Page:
Made in China – luxury brands’ secret snobbery
As discussions rage on when it comes to the “Made in” label of fashion brands – the label specifying the country in which a good was produced – one luxury fashion label in particular is pioneering the trend for transparency when it comes to using Chinese manufacturers.
Starting this year, luxury loungewear brand Meng, will source and produce part of their collections in China. They plan to not only nurture this relationship by helping Chinese manufacturers rediscover their heritage in high quality textiles, but to also champion a new-found acceptance when it comes to using them in premium fashion – a huge step forward in the industry.
Long have labels such as Coach or Tory Burch been uninterested in disclosing the origin of their clothes, however the reality is that they would most likely have to disclose “Made in China” or another low-cost, emerging market country of origin.
While Meng carries the “Made in the UK” label where their silk and prints are largely manufactured into their trademark kimonos and kaftans, they will begin to produce a proportion of their line in China. However the designer behind the brand is keen to lead the move towards the visibility of using countries like China to make luxury garments without it reducing their desirability.
“What customers may not realise is that high-end production is gradually leaving Italy, but where is it going? It is going to China and we want to lead the trend in making it a viable option for luxury brands to do so.” designer Meng Zhang says.
“There is a stigma about the “Made in China” label within the industry, with customers instead favouring British, Italian or Swiss manufacturers – but why? If we look at where this stigma has come from it is the idea that the cost of workers is lower and therefore the product is not as good because of mass manufacturing. The irony is that actually China is far more suited to what we need as designers. In the UK for example, where we currently make our garments, we find that a manufacturer will have three to five seamstresses and out of those, perhaps one will specialise in silk. In terms of efficiency and scale, this is not good enough.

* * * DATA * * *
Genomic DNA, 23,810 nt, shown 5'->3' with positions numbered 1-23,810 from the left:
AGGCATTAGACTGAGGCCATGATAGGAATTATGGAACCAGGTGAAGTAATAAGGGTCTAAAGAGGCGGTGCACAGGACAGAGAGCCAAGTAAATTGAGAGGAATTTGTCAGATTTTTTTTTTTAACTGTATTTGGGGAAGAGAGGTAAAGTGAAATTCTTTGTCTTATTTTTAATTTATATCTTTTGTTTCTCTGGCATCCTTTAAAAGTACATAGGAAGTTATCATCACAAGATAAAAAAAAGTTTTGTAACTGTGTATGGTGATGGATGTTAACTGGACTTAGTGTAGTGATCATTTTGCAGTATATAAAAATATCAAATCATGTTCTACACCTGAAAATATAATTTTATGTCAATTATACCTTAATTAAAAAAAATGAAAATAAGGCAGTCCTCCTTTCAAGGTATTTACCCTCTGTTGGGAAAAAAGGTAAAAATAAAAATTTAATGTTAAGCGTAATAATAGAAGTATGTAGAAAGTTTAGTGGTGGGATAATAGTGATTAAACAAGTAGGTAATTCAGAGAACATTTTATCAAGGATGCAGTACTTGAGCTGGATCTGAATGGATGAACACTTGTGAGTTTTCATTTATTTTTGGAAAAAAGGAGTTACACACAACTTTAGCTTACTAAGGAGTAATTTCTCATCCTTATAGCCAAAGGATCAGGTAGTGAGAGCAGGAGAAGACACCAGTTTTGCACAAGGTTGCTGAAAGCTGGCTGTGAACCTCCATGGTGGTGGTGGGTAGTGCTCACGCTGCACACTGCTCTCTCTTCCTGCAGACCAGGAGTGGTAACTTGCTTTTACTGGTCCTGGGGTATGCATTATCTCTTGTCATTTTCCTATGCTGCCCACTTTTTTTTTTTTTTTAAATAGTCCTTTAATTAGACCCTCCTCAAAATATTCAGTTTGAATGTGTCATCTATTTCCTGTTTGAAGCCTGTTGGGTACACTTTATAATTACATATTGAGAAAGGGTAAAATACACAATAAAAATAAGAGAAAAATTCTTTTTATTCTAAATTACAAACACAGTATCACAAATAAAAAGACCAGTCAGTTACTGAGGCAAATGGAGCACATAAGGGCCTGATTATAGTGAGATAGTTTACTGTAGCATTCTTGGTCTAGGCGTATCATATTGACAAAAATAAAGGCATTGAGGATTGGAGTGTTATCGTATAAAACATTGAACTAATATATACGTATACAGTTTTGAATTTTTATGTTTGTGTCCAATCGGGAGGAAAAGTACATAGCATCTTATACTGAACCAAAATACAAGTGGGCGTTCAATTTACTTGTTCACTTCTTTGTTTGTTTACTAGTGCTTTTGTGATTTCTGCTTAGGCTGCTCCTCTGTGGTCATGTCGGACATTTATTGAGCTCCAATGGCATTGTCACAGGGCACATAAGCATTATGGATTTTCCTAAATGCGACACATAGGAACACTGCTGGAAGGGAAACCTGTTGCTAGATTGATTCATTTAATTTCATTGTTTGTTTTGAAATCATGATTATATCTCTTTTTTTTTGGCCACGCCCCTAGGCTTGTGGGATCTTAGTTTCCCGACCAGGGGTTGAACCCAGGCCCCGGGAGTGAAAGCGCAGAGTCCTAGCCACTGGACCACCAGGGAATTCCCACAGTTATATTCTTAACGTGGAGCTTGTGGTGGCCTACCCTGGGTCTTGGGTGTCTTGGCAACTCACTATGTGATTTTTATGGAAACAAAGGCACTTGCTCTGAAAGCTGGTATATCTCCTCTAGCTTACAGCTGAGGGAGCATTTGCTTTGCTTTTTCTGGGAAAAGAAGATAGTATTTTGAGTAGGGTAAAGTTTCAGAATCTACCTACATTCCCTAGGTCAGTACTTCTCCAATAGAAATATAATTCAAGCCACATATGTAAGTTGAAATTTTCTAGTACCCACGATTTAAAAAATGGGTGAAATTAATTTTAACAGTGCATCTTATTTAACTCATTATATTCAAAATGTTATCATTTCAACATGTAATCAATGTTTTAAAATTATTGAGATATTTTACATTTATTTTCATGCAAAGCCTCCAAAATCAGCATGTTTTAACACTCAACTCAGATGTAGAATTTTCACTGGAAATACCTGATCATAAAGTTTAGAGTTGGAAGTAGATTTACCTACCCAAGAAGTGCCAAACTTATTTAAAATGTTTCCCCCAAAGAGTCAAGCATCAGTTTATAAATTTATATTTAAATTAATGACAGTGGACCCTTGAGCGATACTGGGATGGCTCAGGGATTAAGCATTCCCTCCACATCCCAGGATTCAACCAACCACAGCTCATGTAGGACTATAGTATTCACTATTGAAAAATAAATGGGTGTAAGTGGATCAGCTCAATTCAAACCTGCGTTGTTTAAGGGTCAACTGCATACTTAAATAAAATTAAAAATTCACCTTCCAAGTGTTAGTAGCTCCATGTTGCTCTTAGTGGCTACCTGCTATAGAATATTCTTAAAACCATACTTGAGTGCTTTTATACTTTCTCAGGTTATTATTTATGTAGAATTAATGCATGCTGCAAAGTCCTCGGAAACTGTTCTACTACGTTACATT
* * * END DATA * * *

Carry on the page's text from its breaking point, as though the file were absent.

We are not looking to compromise quality, we want to create superb quality products, that will not change. As a designer I am still looking for a garment to emulate a piece of art.”
In terms of the stigma attached to the “Made In China” label, the Chinese – the largest nation of luxury consumers in the world – have done little to remove the stain on their own country’s manufacturing reputation with many expecting their shoes to be French, their watches to be Swiss and their cars to be German.
Yet the history of the Chinese silk industry, in particular, is an illustrious one. As the birthplace of silk, the legend states that Lady His-Lin-Shih, wife of the Yellow Emperor Huangdi was having tea under a mulberry tree when a cocoon fell into her cup, and as she watched, the cocoon spin a strong white thread. She then taught her people how to raise silkworms. The country houses the Hanzhou National Silk Museum, the largest of its kind in the world.
But since making this decision, Chinese-born Meng has already encountered “unfounded” snobbery within the industry.
It was during a meeting with the buyers of the Galeries Lafayette that one buyer mistook an original Meng sample – which had been “Made in the UK – for a garment of lesser quality “Made in China”.
Meng wrote a letter in reply to this buyer’s response. It reads:
“I am writing to express our disappointment after the very brief meeting we had last week…”
“All the samples we presented at the show were printed and made in the UK, following our normal process. We were quite unsettled (and dismayed) by the negative response received when we mentioned we were thinking about shifting some of our production to China for AW16 after extensive sampling. This decision, if put in place is much in accordance with our luxury positioning and we disagree with the assumption that our product’s quality has decreased or will decrease as a result.”
Our decision to move to China is less justified by the lower production cost and more by a desire to source higher quality fabric and gain access to studios that have had the luxury of specialisation afforded by the traditions of the country’s own textiles and the scale of the industry which is growing, rather than becoming more limited, with limited access.”
Now Meng is keen to open the conversation about China and to promote greater transparency about using their manufacturers to create lasting luxury products and a new global standard.
“I want to ensure that our Chinese manufacturers really understand what we are trying to achieve. So it is our job as designers to be there every step of the way with them to make sure they have a sense of the art behind each garment, to really understand that each stitch is a piece of art.
“We will go there and work with them, nurture them, to show them the quality we expect. The skill is already there but it is our job to make sure they are taking more time over each – that slower is actually better and the results will speak for themselves. Because our products are so high-end we need them to retain their exquisite appearance and feel. I am saying there is nothing wrong with the “Made in China” label being visible – we need to remove this stigma.”
Meng has been bridging the gap between modern casual wear and evening wear for the last three years. Their collections include silk loungewear, beachwear, homeware and an accessories line which are stocked internationally by stores including Neiman Marcus, Harrods and Selfridges.